Caponata, an Italian dish with eggplant, onions, celery, tomatoes, and olives, is one of my "go to" appetizers. Whether I'm having a big party, need to bring a substantial contribution to a potluck, or just have a compulsion to "feed" my freezer, caponata fits the bill. I got the original recipe from my friend Liz. Although I have adapted the directions and certain ingredients, I think of her whenever I make it, which is often.
Don’t be fooled when you read the ingredients – it isn’t ratatouille or tomato sauce. Instead, caponata is a slightly sweet-and-sour, tangy mélange of vegetables that can be served with crackers or thin slices of Italian or French-style bread (baguette), as a condiment for fish or chicken, or even dabbed on pasta.
Admittedly this recipe requires patience. But for an investment of an hour of chopping and an hour of cooking (some of which is basically unattended), you'll be rewarded with a heaping bowl of intense homemade goodness. Other reasons to love caponata:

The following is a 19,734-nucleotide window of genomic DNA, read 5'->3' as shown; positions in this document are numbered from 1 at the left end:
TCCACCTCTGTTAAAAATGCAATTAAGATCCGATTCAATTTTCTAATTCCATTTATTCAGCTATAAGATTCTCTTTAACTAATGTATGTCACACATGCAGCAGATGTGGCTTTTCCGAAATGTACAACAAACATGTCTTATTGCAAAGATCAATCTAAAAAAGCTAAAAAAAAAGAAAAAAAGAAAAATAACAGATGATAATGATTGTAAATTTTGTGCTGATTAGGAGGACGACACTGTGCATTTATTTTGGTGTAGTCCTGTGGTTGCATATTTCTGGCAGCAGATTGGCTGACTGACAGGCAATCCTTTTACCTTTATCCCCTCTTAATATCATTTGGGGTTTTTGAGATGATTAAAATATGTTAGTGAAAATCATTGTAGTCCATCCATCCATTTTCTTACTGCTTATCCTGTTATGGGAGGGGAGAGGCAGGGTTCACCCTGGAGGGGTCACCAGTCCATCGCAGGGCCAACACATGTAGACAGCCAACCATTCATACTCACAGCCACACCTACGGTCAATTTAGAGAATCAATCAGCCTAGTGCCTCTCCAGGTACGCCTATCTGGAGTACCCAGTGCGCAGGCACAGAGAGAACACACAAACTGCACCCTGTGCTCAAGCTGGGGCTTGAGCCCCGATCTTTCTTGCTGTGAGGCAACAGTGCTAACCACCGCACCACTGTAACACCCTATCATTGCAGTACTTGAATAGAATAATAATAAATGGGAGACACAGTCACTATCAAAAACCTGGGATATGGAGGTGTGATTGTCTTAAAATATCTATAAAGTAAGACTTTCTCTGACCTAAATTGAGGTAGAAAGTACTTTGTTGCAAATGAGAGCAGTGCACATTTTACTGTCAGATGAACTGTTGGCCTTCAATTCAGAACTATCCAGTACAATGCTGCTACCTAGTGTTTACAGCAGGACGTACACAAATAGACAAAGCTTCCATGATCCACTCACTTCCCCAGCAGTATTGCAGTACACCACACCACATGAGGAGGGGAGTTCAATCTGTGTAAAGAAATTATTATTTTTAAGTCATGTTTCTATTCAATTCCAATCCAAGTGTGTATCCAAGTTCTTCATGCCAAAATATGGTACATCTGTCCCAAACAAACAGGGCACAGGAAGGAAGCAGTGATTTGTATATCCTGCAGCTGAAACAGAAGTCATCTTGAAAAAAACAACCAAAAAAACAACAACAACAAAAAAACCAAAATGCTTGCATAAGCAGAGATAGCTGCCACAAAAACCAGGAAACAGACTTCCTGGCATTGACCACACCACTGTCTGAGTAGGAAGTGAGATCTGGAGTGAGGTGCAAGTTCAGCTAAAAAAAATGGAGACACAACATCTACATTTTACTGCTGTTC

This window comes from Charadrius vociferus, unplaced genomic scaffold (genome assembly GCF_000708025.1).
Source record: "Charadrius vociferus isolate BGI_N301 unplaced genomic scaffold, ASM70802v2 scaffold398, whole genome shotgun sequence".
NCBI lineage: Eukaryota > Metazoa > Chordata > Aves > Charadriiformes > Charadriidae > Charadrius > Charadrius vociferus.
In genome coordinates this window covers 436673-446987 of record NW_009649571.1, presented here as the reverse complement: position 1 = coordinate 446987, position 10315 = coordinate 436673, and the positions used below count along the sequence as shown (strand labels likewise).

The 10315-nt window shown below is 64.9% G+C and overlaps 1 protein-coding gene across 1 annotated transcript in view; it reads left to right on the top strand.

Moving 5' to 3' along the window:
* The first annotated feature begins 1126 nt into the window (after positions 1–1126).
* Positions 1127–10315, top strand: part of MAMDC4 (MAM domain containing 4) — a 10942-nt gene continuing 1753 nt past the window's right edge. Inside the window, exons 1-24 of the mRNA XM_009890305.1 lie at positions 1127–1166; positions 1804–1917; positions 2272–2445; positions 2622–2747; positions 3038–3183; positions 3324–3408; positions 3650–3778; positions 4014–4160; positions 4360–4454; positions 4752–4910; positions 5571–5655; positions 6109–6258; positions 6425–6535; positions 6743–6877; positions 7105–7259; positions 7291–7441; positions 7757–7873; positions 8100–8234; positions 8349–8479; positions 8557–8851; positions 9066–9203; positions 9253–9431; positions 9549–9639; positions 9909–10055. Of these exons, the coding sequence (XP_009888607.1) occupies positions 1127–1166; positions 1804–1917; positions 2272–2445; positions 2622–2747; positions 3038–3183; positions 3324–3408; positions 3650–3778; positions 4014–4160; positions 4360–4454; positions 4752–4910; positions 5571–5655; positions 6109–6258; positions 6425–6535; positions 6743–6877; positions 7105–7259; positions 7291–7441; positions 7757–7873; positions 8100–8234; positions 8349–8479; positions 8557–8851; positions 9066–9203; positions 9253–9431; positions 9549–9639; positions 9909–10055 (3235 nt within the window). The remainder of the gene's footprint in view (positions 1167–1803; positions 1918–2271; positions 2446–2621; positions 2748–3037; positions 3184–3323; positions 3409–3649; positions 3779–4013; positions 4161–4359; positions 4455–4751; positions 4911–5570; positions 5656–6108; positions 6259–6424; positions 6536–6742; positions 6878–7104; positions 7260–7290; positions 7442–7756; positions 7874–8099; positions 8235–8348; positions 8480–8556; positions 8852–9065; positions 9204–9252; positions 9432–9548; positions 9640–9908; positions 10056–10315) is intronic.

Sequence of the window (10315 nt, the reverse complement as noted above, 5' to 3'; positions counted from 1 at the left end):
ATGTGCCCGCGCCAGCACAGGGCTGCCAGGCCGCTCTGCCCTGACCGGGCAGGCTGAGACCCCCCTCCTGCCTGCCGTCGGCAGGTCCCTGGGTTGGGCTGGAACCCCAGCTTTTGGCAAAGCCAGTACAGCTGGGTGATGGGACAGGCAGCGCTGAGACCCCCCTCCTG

- It freezes well, so you can have it at-the-ready for that impromptu dinner party you’ve been “planning” forever, no matter when you finally make it happen.
- Store-bought caponata is nowhere near as good and it costs a bundle. Depending on the brand and location, I’ve find the commercially prepared versions for $3-4 for 7 ounces, which translates to $18-24 for the amount this recipe makes, compared to $6-7 for the homemade version.
If you aren’t a big fan of eggplant, don’t impose that memory of baked or fried eggplant dishes on caponata. Here the eggplant is salted, rinsed, and dried into tiny, soft pieces that don’t overwhelm the dish in quantity, taste, or size. Another surprise (at least to me) is the starring role that slow-cooked celery has in this dish. The keys to this dish are the chopping (into small reasonably uniform pieces) and slow cooking stages; everything else is just commentary.
Servings – About 5 cups (2 ½ pounds), plenty of appetizer for a crowd Cost - $6-7 (without pinenuts, which are rather expensive)